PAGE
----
Eliean nam Faoileag is a crannog made entirely of stones, built on a sand bank base. It measures 17m in length from N to S, and 10m across, although it used to be much bigger - in the last 30 years the level of Loch Rannoch has been raised about 2m. The sand bank curves round from the crannog and connects to the S shore of the loch, and before the loch level rose, was about 1.2m under the surface.
At some point in the past there was supposed to have been a small prison on the crannog, belonging to the Robertsons of Struan. The present tower is said to be a facsimile of the prison, built by a Baron Granbley in the 19th century.
The MacGregors were the fiercest and the most feared of all the clans of Rannoch. They harried the countryside for miles around, driving herds of stolen cattle into Rannoch from all parts. Led by Duncan MacGregor, called Ladasach, they fortified the island, Eilean nam Faoileag, as their headquarters where they planned their daring raids.
Proscribed and outlawed, and forbidden to use their name because of criminal activities, these "Children of the Mist" as they were called, were nevertheless conspicuous for their bravery not only in local fights but also in battles in support of the Stewart cause.
Campbell of Glen Orchy once captured Ladasach and chained him in the underground pit at Finlarig while waiting to be 'heidit.' However, before the sentence could be carried out, Campbell was called up by James IV to march to Flodden where he died in battle. Duncan was saved and celebrated Campbell's death by escaping and returning to Rannoch in safety.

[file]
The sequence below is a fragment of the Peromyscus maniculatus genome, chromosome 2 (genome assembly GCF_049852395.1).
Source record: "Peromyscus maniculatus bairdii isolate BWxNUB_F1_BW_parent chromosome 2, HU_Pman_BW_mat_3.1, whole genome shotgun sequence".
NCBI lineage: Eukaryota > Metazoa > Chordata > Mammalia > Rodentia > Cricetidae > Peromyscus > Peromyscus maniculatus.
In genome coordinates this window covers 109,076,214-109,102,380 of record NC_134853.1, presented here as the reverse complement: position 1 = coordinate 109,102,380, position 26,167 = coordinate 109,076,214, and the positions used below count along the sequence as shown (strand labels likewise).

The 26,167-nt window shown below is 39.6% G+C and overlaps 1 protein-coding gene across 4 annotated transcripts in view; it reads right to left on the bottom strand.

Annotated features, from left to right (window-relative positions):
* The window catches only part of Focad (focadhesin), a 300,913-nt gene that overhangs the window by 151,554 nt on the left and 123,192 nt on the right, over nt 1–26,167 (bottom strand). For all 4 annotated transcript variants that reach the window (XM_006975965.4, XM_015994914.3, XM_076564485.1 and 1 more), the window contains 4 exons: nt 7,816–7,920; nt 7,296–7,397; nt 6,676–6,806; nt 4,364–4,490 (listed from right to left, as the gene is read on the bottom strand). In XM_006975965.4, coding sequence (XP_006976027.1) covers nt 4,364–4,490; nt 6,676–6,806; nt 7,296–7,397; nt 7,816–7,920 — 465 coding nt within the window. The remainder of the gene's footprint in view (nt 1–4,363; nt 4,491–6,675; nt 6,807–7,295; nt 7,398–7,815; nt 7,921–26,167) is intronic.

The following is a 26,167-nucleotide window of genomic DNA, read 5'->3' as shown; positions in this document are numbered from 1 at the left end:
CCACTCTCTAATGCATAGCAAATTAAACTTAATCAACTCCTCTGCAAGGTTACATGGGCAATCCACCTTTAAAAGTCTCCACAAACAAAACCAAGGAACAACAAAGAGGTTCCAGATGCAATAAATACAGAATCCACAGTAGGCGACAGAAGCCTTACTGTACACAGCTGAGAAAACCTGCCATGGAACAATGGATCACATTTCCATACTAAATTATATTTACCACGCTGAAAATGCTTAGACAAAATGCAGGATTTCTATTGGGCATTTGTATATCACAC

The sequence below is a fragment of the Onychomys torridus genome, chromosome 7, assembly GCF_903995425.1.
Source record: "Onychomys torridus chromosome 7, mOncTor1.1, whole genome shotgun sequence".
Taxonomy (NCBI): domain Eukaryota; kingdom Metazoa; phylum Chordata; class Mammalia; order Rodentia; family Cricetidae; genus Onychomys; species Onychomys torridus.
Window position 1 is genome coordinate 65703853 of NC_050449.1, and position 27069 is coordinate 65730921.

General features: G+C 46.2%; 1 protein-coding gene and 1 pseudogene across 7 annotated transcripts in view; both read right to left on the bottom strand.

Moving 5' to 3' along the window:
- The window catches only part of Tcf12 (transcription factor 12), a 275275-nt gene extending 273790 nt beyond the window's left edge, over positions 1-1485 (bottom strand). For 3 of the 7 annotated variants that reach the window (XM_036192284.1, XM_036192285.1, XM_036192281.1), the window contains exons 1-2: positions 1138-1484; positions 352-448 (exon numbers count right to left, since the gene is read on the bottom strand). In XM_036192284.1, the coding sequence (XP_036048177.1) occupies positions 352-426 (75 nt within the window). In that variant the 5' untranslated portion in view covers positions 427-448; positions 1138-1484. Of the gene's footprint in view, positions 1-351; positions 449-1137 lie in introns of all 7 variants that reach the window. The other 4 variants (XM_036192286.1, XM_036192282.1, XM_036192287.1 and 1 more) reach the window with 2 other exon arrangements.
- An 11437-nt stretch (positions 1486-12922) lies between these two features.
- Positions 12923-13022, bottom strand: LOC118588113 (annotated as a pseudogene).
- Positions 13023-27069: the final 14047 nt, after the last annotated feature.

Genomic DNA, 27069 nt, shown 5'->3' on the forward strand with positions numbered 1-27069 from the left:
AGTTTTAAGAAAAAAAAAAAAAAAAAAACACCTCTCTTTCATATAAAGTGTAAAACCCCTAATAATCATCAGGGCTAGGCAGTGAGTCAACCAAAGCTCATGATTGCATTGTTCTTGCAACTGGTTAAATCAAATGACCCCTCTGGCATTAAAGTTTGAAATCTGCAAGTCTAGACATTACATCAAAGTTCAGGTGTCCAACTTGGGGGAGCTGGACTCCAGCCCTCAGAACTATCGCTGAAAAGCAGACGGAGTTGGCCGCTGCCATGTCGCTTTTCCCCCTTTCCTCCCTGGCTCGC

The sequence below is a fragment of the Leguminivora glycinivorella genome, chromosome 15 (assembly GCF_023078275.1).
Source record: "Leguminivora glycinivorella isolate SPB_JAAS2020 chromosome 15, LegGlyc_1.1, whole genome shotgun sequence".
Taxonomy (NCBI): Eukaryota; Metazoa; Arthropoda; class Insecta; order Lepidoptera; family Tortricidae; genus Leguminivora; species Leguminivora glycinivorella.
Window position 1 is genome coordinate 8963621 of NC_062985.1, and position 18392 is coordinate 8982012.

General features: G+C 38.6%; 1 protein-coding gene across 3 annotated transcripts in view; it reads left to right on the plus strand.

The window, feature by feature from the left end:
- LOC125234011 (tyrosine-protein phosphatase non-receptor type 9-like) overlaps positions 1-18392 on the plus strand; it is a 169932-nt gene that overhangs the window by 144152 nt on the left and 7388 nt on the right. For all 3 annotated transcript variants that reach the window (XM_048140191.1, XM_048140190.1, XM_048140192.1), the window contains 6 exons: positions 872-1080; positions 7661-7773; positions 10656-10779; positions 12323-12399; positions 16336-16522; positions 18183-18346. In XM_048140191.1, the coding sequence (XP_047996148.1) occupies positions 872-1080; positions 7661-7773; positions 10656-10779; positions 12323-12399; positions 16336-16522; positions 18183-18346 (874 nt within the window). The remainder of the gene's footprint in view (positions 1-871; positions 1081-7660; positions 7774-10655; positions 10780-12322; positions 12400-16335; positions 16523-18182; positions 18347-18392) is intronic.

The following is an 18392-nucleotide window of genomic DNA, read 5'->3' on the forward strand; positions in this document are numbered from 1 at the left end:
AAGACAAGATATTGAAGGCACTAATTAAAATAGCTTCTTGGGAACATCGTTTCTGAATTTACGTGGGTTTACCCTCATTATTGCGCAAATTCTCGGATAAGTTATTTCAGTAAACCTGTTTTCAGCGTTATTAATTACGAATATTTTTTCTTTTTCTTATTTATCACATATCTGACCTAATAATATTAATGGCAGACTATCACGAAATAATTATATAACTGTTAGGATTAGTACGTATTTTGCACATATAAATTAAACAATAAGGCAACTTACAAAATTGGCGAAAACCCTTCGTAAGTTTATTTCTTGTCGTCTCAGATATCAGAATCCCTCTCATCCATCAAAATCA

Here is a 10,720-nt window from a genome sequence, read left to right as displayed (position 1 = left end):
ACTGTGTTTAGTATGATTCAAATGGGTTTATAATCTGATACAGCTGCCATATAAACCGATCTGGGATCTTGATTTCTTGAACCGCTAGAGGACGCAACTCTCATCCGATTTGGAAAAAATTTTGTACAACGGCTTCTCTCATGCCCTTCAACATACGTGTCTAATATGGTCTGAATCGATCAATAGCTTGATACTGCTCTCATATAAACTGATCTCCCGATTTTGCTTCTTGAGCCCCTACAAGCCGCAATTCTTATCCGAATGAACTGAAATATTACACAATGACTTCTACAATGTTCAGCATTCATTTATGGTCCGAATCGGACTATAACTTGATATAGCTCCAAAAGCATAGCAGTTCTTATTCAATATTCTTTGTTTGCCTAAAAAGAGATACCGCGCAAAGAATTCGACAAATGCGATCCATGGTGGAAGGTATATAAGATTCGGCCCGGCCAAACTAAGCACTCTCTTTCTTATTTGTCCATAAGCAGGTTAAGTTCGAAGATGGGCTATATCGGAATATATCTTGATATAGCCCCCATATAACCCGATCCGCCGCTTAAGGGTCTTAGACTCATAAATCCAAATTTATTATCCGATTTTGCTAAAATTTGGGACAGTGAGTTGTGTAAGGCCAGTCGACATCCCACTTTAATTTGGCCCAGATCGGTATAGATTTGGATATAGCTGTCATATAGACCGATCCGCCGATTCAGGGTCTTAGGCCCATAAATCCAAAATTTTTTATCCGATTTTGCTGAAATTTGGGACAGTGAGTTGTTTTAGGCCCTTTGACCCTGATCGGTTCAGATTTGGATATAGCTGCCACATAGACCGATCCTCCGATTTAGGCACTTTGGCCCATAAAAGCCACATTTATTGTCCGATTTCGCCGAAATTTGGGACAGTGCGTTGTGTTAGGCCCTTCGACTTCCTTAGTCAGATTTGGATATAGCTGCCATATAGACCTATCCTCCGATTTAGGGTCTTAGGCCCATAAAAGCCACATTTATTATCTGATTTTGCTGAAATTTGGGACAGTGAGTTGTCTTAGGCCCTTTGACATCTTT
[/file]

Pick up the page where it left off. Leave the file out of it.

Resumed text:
After a 47 year long campaign of rieving, he was caught a final time on 16th June, 1552. He was beheaded by order of Colin Campbell of Glen Orchy, Campbell of Glen Lyon, and Menzies of Rannoch. James MacGregor, Dean of Lismore, wrote of his final words in Testament of Duncan Ladasach:
'Now farewell Rannoch with the loch and isle,
To me thou was richt traist baith even and morn.
Thou was the place that wad me not beguile,
When I have been oft at the king's horn.'
As he awaited execution he distributed his worldly goods as follows:
'To the Curate he gives NEGLIGENCE;
to the Vicar RAPACITY,
to the Parson OPPRESSION;
to the Prior GLUTTONY.
PRIDE and ARROGANCE to the Abbot,
HIS FREE WILL to the Bishop,
and to the Friar FLATTERY and FALSE DISEMBLING.'
There are information boards spaced out around the loch, and one is opposite the crannog on the S shore. I forget the name of the clan it talks about, but presumably it was the Robertsons of Struan. Apparently, if they were being chased by their enemies, they would head for the shore of Loch Rannoch, and run out to Eilean nam Faoileag on the submerged sand bank. Anyone trying to follow them, not knowing where the curved causeway was, would inevitably perish.